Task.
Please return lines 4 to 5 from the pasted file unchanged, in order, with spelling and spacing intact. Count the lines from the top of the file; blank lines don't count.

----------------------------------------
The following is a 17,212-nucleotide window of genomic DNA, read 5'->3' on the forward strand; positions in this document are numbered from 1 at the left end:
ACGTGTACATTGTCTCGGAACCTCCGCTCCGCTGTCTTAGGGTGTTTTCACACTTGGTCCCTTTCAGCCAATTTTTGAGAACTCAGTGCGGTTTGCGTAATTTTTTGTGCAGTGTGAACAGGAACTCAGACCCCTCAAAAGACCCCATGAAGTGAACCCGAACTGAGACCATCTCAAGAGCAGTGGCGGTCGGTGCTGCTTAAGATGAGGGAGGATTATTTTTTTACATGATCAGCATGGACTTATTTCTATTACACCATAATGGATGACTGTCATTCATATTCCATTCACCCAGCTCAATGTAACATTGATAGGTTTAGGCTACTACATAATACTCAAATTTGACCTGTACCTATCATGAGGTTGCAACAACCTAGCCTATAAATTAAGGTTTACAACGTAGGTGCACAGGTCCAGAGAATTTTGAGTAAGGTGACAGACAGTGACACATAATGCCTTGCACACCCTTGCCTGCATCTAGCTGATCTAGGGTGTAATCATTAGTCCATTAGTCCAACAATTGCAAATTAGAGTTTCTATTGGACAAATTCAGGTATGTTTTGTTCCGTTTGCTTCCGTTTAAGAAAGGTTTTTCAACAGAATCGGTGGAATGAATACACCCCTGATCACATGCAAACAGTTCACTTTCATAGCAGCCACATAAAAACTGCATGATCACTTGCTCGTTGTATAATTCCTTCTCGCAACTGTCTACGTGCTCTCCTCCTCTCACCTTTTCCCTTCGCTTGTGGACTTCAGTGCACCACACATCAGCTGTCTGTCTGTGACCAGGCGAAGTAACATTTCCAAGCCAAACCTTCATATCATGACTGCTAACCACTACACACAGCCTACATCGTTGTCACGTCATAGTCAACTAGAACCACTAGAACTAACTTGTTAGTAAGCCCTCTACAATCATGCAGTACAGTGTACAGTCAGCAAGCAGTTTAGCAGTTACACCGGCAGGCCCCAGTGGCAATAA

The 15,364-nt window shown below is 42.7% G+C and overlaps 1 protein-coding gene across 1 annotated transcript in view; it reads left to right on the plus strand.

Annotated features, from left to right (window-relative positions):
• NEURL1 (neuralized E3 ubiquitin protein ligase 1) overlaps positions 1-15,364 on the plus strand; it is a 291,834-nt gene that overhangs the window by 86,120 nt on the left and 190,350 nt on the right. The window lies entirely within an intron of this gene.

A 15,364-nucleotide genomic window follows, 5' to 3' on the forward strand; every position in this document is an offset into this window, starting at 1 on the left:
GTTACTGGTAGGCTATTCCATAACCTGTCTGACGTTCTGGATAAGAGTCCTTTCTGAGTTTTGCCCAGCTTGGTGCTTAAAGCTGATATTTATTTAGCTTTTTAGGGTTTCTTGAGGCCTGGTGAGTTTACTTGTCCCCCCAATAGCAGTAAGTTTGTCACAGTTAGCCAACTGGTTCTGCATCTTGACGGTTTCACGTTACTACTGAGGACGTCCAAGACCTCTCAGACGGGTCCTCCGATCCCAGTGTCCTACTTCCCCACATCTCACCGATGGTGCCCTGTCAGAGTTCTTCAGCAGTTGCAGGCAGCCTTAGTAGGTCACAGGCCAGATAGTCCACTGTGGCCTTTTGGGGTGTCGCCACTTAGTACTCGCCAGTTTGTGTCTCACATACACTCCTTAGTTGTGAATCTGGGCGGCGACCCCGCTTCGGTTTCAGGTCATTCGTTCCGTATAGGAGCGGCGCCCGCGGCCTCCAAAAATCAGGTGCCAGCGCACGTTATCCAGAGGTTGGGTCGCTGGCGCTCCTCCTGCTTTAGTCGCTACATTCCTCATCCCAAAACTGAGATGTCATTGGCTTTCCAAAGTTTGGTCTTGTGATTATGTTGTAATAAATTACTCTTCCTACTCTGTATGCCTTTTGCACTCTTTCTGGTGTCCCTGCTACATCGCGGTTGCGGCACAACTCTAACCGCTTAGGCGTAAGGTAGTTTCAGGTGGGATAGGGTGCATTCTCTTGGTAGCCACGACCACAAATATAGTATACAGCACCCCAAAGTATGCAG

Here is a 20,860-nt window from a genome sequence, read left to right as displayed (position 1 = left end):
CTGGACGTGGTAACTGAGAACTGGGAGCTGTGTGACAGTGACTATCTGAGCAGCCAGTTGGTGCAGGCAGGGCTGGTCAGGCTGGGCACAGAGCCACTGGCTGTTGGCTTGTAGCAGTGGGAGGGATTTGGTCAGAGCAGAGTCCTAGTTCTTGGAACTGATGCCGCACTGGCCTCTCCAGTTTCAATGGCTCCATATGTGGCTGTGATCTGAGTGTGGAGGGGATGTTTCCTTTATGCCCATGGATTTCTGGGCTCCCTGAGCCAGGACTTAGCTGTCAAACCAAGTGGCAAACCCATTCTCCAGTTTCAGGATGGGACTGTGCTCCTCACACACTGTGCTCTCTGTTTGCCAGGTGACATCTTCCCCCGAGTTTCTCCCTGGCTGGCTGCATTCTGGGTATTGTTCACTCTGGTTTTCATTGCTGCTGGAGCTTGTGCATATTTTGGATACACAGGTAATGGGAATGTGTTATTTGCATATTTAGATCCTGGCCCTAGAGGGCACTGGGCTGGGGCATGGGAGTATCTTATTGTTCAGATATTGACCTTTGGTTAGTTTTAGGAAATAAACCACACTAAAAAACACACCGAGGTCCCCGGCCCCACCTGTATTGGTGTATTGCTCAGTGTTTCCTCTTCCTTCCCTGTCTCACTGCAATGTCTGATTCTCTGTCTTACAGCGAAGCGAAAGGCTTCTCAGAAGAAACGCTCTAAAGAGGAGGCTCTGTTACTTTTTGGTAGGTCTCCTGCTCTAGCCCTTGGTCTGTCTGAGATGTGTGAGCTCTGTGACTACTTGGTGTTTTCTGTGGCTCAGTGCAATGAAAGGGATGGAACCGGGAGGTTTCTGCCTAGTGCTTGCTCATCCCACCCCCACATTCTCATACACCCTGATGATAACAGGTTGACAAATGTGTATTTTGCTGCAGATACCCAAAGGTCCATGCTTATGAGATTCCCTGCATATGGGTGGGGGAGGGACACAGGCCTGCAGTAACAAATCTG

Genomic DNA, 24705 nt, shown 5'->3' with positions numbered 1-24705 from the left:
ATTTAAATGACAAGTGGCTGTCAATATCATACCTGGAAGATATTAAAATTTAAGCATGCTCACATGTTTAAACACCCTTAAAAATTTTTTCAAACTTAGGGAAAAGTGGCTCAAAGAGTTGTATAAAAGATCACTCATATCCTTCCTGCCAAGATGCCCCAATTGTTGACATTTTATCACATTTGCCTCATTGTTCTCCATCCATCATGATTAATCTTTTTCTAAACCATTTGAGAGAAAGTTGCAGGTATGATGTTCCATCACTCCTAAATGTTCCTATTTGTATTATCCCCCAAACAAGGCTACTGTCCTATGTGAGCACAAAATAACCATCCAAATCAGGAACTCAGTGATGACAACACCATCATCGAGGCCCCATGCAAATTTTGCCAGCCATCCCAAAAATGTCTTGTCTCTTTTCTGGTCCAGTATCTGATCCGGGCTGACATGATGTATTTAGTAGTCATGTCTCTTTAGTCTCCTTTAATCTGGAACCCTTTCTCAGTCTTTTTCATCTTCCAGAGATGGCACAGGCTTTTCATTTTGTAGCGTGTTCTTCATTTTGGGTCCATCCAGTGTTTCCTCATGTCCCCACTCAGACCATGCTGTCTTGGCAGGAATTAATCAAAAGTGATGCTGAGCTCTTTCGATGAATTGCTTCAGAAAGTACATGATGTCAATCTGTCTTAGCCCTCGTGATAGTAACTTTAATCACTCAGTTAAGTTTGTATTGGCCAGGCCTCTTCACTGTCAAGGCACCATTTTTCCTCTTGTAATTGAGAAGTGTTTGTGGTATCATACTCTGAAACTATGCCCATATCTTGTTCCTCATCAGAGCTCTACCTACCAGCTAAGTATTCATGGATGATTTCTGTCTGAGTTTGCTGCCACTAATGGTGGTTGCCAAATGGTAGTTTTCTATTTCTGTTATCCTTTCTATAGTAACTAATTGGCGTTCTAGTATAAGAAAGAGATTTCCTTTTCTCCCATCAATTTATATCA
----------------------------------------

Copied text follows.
Annotated features, from left to right (window-relative positions):
• NEURL1 (neuralized E3 ubiquitin protein ligase 1) overlaps positions 1-15,364 on the plus strand; it is a 291,834-nt gene that overhangs the window by 86,120 nt on the left and 190,350 nt on the right. The window lies entirely within an intron of this gene.